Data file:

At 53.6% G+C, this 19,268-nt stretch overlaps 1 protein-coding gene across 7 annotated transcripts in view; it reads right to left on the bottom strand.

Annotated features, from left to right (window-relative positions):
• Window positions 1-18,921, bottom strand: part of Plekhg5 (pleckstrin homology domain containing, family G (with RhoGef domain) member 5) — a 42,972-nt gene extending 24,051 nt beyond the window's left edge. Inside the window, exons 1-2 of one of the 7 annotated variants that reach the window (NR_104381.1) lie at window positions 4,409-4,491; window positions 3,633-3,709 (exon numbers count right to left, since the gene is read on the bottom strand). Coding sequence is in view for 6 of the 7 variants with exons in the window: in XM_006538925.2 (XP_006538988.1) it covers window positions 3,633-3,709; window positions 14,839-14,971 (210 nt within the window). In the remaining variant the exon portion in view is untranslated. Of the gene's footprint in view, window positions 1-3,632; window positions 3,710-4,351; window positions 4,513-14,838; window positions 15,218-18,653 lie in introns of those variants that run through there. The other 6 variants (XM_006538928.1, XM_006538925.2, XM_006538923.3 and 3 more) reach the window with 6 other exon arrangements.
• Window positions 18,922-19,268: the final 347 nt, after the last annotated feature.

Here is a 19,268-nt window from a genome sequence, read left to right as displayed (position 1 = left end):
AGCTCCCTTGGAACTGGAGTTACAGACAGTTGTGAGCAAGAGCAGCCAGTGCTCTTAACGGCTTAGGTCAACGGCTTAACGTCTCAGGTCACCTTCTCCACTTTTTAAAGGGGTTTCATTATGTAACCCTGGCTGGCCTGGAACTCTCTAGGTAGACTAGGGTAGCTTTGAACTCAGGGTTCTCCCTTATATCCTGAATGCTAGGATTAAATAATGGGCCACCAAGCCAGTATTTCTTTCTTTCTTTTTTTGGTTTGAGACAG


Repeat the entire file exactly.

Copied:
At 53.6% G+C, this 19,268-nt stretch overlaps 1 protein-coding gene across 7 annotated transcripts in view; it reads right to left on the bottom strand.

Annotated features, from left to right (window-relative positions):
• Window positions 1-18,921, bottom strand: part of Plekhg5 (pleckstrin homology domain containing, family G (with RhoGef domain) member 5) — a 42,972-nt gene extending 24,051 nt beyond the window's left edge. Inside the window, exons 1-2 of one of the 7 annotated variants that reach the window (NR_104381.1) lie at window positions 4,409-4,491; window positions 3,633-3,709 (exon numbers count right to left, since the gene is read on the bottom strand). Coding sequence is in view for 6 of the 7 variants with exons in the window: in XM_006538925.2 (XP_006538988.1) it covers window positions 3,633-3,709; window positions 14,839-14,971 (210 nt within the window). In the remaining variant the exon portion in view is untranslated. Of the gene's footprint in view, window positions 1-3,632; window positions 3,710-4,351; window positions 4,513-14,838; window positions 15,218-18,653 lie in introns of those variants that run through there. The other 6 variants (XM_006538928.1, XM_006538925.2, XM_006538923.3 and 3 more) reach the window with 6 other exon arrangements.
• Window positions 18,922-19,268: the final 347 nt, after the last annotated feature.

Here is a 19,268-nt window from a genome sequence, read left to right as displayed (position 1 = left end):
AGCTCCCTTGGAACTGGAGTTACAGACAGTTGTGAGCAAGAGCAGCCAGTGCTCTTAACGGCTTAGGTCAACGGCTTAACGTCTCAGGTCACCTTCTCCACTTTTTAAAGGGGTTTCATTATGTAACCCTGGCTGGCCTGGAACTCTCTAGGTAGACTAGGGTAGCTTTGAACTCAGGGTTCTCCCTTATATCCTGAATGCTAGGATTAAATAATGGGCCACCAAGCCAGTATTTCTTTCTTTCTTTTTTTGGTTTGAGACAG